Product type: Commentary published in the Journal of American Board of Family Medicine, June 2020.
Authors: Erin Fraher, PhD, MPP
- Structural changes to primary care require retraining physicians and other providers to more effectively function in teams, remapping workflows, and redesigning care to allow for more collaboration between physicians and other health care professionals
- Fraher gives an overview of changing team dynamics and evolving roles of RNs, social workers, LPNs, and medical assistants.
- The commentary concludes with factors effecting team composition–from health care affiliation, to differing models of care, to reimbursement structure– and the role team composition may play in professional burnout.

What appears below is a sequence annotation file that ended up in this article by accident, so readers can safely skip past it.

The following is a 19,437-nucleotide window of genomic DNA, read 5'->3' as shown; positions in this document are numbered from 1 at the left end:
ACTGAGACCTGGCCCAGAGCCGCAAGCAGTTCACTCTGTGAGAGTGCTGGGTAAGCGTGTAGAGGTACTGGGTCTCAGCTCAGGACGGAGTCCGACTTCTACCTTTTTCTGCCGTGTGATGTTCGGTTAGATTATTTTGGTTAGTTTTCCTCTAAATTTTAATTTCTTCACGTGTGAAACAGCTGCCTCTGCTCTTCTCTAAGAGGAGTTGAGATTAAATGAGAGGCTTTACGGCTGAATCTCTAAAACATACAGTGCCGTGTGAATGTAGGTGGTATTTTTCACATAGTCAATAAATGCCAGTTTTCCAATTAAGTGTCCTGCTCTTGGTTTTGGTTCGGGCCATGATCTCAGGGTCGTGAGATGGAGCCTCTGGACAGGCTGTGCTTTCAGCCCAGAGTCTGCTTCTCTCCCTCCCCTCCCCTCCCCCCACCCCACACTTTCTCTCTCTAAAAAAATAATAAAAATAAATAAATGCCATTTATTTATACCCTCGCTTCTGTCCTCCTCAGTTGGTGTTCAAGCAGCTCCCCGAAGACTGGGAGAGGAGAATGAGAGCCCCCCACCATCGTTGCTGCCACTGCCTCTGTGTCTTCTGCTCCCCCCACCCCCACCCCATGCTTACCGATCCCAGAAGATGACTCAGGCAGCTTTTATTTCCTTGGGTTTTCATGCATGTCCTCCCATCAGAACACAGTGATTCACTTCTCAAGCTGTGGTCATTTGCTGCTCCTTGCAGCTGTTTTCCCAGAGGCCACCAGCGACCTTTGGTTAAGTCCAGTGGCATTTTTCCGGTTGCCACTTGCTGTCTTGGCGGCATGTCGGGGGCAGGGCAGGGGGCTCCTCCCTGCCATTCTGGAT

- Future research on teams in family medicine practices needs to delve beneath the numbers to investigate how evolving payment models, such as capitation and risk-based models of care, affect not only the skill mix but also the content of care provided by different health professionals on primary care teams.